BioBlitz Highlights

What a weekend! As well as amazing weather, we were lucky to have so many enthusiastic people joining us at the first ever Whiteknights BioBlitz.

Soprano pipistrelle in the hand after being caught in a mist net

Soprano pipistrelle in the hand after being caught in a mist net

Friday night saw a large group gather for the start of the bat walk, run by the Berkshire Bat Group. The campus is excellent habitat for foraging bats and also a good place to roost, and many bats were seen overhead with their echolocation calls heard on the bat detectors. During the course of the bat walk (and another bat survey that was going on) six species of bat were detected. Friday night continued to amaze with a visit to see what the mist nets were catching. Mist nets, erected on poles, are a fine mesh that bats can’t detect, allowing us to catch them unharmed. During my brief visit I saw a soprano pipistrelle up close, which reminded me how small our British bat species are. People often think of the larger fruit bats or flying foxes when bats are mentioned, but our insectivorous bats are far smaller. A brown long-eared bat was also caught and released during the night.

Moth trapping on Friday night with the Berkshire Moth Group

Moth trapping on Friday night with the Berkshire Moth Group

The other exciting events on Friday night included the arrival of the Berkshire Moth Group, who put out four moth traps. Although it wasn’t a great night for moth trapping (not much cloud cover and a bit chilly!) we still had a good catch.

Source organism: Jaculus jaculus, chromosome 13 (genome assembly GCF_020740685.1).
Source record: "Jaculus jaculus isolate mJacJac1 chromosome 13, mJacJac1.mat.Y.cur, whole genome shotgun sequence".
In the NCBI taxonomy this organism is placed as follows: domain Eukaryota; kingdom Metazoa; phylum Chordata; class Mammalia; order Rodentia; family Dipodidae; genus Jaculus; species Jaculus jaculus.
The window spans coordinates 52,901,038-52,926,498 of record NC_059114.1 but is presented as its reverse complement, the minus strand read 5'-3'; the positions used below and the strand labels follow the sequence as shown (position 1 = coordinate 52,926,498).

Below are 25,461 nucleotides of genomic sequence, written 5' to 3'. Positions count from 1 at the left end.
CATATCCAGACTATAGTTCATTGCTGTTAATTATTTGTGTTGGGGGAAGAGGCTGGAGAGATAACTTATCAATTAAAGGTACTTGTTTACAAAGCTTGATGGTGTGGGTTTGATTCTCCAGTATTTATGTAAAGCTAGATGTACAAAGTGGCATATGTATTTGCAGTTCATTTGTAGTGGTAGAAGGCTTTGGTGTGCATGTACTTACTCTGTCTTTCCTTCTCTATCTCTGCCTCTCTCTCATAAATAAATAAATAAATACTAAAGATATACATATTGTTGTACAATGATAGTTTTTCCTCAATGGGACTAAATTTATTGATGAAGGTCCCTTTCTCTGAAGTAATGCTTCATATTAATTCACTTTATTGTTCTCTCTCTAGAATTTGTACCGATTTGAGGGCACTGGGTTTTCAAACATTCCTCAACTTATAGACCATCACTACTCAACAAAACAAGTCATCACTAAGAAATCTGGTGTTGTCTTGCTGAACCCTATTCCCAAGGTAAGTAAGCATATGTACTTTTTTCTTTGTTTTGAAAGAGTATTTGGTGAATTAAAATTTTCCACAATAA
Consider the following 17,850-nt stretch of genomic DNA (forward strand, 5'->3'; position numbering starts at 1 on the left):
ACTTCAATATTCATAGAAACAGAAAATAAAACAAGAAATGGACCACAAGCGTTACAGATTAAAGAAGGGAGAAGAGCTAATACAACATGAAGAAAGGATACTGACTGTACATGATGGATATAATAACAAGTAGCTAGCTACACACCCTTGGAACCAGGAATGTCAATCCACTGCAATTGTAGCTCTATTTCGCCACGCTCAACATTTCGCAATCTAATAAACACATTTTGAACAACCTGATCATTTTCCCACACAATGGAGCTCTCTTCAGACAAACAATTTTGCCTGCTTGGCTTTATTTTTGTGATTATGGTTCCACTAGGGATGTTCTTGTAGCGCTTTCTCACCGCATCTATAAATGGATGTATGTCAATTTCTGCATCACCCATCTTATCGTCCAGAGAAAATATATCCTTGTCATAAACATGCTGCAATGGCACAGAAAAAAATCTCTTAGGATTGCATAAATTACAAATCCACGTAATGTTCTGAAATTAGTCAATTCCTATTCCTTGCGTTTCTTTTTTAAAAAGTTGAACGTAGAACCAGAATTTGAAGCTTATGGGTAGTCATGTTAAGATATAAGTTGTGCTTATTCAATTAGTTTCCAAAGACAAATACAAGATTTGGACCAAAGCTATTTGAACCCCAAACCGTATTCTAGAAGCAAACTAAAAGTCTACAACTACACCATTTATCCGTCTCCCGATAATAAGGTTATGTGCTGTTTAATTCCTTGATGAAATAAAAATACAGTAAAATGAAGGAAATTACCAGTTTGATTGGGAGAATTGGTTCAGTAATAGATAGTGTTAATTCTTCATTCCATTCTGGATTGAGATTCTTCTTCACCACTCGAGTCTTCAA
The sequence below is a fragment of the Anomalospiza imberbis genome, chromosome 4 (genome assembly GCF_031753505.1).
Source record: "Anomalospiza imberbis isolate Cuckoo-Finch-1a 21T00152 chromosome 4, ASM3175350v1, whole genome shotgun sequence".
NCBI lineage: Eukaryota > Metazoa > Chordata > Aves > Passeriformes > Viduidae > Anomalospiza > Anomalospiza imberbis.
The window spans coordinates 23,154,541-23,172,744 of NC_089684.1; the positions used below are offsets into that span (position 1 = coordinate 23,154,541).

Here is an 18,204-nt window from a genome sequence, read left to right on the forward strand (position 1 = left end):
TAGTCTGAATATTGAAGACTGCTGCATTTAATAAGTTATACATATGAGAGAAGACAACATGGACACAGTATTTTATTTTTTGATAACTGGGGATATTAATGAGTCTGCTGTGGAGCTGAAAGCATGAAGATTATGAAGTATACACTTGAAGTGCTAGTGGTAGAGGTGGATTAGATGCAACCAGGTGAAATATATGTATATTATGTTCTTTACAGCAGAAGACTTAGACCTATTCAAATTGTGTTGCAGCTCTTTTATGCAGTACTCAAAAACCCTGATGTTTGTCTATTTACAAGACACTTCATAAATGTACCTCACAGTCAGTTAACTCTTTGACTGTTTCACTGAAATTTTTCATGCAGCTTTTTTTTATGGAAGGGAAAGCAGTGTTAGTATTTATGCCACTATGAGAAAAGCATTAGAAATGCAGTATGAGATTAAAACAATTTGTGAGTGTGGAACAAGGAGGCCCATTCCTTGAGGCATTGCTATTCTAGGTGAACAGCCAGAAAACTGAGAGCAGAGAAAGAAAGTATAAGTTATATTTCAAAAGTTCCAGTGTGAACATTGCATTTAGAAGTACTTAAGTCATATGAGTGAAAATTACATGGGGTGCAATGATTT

Torching for newts with the Berkshire Reptile and Amphibian Group and we found a good population of smooth newts

Torching for newts with the Berkshire Reptile and Amphibian Group where we found a good population of smooth newts

While walking between the moth traps, and watching the bats overhead, we popped over to the pond in the Harris Garden with a member of the Berkshire Reptile and Amphibian Group to do some newt hunting. Not expecting to find much we were delighted to see a good population of smooth newts, another nice find.

 

On Saturday many of us managed to get out of bed early to check the live small mammal traps that we had put out on Friday. It was lovely to see wood mice bounce out of the traps, and signs of hedgehogs on the footprint tunnels we had also put out. We had placed four camera traps the night before, and the Berkshire Mammal Group went through the video clips throughout Saturday, finding signs of red fox, pheasant and many other bird species.

A wood mouse after being trapped in one of our live small mammal traps

A wood mouse after being trapped in one of our live small mammal traps

Hedgehog footprints found in one of the footprint tunnels placed in the Harris Garden

Hedgehog footprints found in one of the footprint tunnels placed in the Harris Garden